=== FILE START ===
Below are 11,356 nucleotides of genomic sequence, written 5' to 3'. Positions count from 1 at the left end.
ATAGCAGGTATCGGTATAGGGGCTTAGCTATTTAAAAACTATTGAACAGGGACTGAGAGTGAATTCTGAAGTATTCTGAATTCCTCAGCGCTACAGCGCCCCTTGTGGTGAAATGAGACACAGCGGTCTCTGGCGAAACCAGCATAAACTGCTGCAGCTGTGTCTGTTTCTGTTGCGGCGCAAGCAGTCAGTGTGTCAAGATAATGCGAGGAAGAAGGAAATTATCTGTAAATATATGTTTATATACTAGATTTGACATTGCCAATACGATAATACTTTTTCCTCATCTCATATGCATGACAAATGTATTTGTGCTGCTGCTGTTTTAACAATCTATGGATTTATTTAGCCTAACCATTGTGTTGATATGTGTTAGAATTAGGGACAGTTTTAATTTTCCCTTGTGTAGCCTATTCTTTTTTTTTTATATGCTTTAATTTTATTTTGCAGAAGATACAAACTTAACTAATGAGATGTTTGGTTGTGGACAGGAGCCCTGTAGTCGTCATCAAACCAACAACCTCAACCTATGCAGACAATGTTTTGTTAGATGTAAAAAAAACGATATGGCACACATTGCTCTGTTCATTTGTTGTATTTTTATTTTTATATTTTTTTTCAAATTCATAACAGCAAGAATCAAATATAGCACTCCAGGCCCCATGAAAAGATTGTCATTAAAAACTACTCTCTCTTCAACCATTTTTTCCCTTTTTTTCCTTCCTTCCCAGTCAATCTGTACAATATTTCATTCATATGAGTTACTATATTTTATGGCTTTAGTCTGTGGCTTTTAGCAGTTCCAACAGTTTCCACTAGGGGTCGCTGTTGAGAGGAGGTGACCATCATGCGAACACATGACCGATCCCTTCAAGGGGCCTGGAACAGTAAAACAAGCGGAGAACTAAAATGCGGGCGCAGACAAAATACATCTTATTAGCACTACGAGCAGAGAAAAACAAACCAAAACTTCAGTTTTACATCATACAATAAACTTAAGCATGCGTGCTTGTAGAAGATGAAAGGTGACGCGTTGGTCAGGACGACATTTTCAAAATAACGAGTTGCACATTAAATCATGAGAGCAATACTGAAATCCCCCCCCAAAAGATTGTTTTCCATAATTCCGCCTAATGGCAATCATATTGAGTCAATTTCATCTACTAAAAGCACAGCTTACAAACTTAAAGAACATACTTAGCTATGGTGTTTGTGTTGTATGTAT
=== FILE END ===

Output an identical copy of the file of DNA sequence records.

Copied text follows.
Below are 11,356 nucleotides of genomic sequence, written 5' to 3'. Positions count from 1 at the left end.
ATAGCAGGTATCGGTATAGGGGCTTAGCTATTTAAAAACTATTGAACAGGGACTGAGAGTGAATTCTGAAGTATTCTGAATTCCTCAGCGCTACAGCGCCCCTTGTGGTGAAATGAGACACAGCGGTCTCTGGCGAAACCAGCATAAACTGCTGCAGCTGTGTCTGTTTCTGTTGCGGCGCAAGCAGTCAGTGTGTCAAGATAATGCGAGGAAGAAGGAAATTATCTGTAAATATATGTTTATATACTAGATTTGACATTGCCAATACGATAATACTTTTTCCTCATCTCATATGCATGACAAATGTATTTGTGCTGCTGCTGTTTTAACAATCTATGGATTTATTTAGCCTAACCATTGTGTTGATATGTGTTAGAATTAGGGACAGTTTTAATTTTCCCTTGTGTAGCCTATTCTTTTTTTTTTATATGCTTTAATTTTATTTTGCAGAAGATACAAACTTAACTAATGAGATGTTTGGTTGTGGACAGGAGCCCTGTAGTCGTCATCAAACCAACAACCTCAACCTATGCAGACAATGTTTTGTTAGATGTAAAAAAAACGATATGGCACACATTGCTCTGTTCATTTGTTGTATTTTTATTTTTATATTTTTTTTCAAATTCATAACAGCAAGAATCAAATATAGCACTCCAGGCCCCATGAAAAGATTGTCATTAAAAACTACTCTCTCTTCAACCATTTTTTCCCTTTTTTTCCTTCCTTCCCAGTCAATCTGTACAATATTTCATTCATATGAGTTACTATATTTTATGGCTTTAGTCTGTGGCTTTTAGCAGTTCCAACAGTTTCCACTAGGGGTCGCTGTTGAGAGGAGGTGACCATCATGCGAACACATGACCGATCCCTTCAAGGGGCCTGGAACAGTAAAACAAGCGGAGAACTAAAATGCGGGCGCAGACAAAATACATCTTATTAGCACTACGAGCAGAGAAAAACAAACCAAAACTTCAGTTTTACATCATACAATAAACTTAAGCATGCGTGCTTGTAGAAGATGAAAGGTGACGCGTTGGTCAGGACGACATTTTCAAAATAACGAGTTGCACATTAAATCATGAGAGCAATACTGAAATCCCCCCCCAAAAGATTGTTTTCCATAATTCCGCCTAATGGCAATCATATTGAGTCAATTTCATCTACTAAAAGCACAGCTTACAAACTTAAAGAACATACTTAGCTATGGTGTTTGTGTTGTATGTAT